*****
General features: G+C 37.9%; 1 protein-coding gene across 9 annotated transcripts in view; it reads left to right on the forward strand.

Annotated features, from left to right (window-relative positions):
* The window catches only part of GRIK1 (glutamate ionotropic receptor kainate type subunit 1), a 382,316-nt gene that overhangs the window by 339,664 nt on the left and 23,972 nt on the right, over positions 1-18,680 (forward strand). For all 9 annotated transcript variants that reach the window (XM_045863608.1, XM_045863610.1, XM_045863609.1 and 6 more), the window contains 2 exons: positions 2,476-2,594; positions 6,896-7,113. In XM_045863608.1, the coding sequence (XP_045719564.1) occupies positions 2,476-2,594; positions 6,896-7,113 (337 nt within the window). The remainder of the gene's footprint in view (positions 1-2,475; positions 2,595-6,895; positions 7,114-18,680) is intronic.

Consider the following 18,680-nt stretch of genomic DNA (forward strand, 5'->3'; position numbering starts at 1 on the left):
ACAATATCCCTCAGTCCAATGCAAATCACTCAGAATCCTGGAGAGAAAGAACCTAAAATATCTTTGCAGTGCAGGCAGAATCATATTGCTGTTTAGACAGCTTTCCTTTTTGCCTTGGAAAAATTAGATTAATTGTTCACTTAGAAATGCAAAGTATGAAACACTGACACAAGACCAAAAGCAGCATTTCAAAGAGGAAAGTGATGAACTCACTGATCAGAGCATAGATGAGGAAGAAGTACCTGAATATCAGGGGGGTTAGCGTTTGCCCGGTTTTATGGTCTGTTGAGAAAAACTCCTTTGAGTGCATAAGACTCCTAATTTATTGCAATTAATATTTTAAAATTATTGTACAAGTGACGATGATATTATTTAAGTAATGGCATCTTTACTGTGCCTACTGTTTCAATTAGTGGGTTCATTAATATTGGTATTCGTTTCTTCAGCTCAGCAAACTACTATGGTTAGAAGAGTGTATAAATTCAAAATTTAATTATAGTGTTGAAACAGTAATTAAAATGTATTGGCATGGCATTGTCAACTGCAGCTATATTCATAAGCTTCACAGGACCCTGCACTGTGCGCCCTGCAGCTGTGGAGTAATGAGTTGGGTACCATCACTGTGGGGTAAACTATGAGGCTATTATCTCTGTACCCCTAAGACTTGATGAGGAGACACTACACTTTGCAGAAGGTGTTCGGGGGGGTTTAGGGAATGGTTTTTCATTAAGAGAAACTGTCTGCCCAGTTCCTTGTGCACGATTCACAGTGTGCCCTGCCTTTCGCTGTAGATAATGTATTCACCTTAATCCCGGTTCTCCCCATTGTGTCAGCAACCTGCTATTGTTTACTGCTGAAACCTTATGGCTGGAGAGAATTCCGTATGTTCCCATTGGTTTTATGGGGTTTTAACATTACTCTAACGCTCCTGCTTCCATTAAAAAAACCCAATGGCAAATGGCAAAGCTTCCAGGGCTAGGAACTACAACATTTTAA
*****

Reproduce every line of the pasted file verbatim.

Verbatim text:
General features: G+C 37.9%; 1 protein-coding gene across 9 annotated transcripts in view; it reads left to right on the forward strand.

Annotated features, from left to right (window-relative positions):
* The window catches only part of GRIK1 (glutamate ionotropic receptor kainate type subunit 1), a 382,316-nt gene that overhangs the window by 339,664 nt on the left and 23,972 nt on the right, over positions 1-18,680 (forward strand). For all 9 annotated transcript variants that reach the window (XM_045863608.1, XM_045863610.1, XM_045863609.1 and 6 more), the window contains 2 exons: positions 2,476-2,594; positions 6,896-7,113. In XM_045863608.1, the coding sequence (XP_045719564.1) occupies positions 2,476-2,594; positions 6,896-7,113 (337 nt within the window). The remainder of the gene's footprint in view (positions 1-2,475; positions 2,595-6,895; positions 7,114-18,680) is intronic.

Consider the following 18,680-nt stretch of genomic DNA (forward strand, 5'->3'; position numbering starts at 1 on the left):
ACAATATCCCTCAGTCCAATGCAAATCACTCAGAATCCTGGAGAGAAAGAACCTAAAATATCTTTGCAGTGCAGGCAGAATCATATTGCTGTTTAGACAGCTTTCCTTTTTGCCTTGGAAAAATTAGATTAATTGTTCACTTAGAAATGCAAAGTATGAAACACTGACACAAGACCAAAAGCAGCATTTCAAAGAGGAAAGTGATGAACTCACTGATCAGAGCATAGATGAGGAAGAAGTACCTGAATATCAGGGGGGTTAGCGTTTGCCCGGTTTTATGGTCTGTTGAGAAAAACTCCTTTGAGTGCATAAGACTCCTAATTTATTGCAATTAATATTTTAAAATTATTGTACAAGTGACGATGATATTATTTAAGTAATGGCATCTTTACTGTGCCTACTGTTTCAATTAGTGGGTTCATTAATATTGGTATTCGTTTCTTCAGCTCAGCAAACTACTATGGTTAGAAGAGTGTATAAATTCAAAATTTAATTATAGTGTTGAAACAGTAATTAAAATGTATTGGCATGGCATTGTCAACTGCAGCTATATTCATAAGCTTCACAGGACCCTGCACTGTGCGCCCTGCAGCTGTGGAGTAATGAGTTGGGTACCATCACTGTGGGGTAAACTATGAGGCTATTATCTCTGTACCCCTAAGACTTGATGAGGAGACACTACACTTTGCAGAAGGTGTTCGGGGGGGTTTAGGGAATGGTTTTTCATTAAGAGAAACTGTCTGCCCAGTTCCTTGTGCACGATTCACAGTGTGCCCTGCCTTTCGCTGTAGATAATGTATTCACCTTAATCCCGGTTCTCCCCATTGTGTCAGCAACCTGCTATTGTTTACTGCTGAAACCTTATGGCTGGAGAGAATTCCGTATGTTCCCATTGGTTTTATGGGGTTTTAACATTACTCTAACGCTCCTGCTTCCATTAAAAAAACCCAATGGCAAATGGCAAAGCTTCCAGGGCTAGGAACTACAACATTTTAA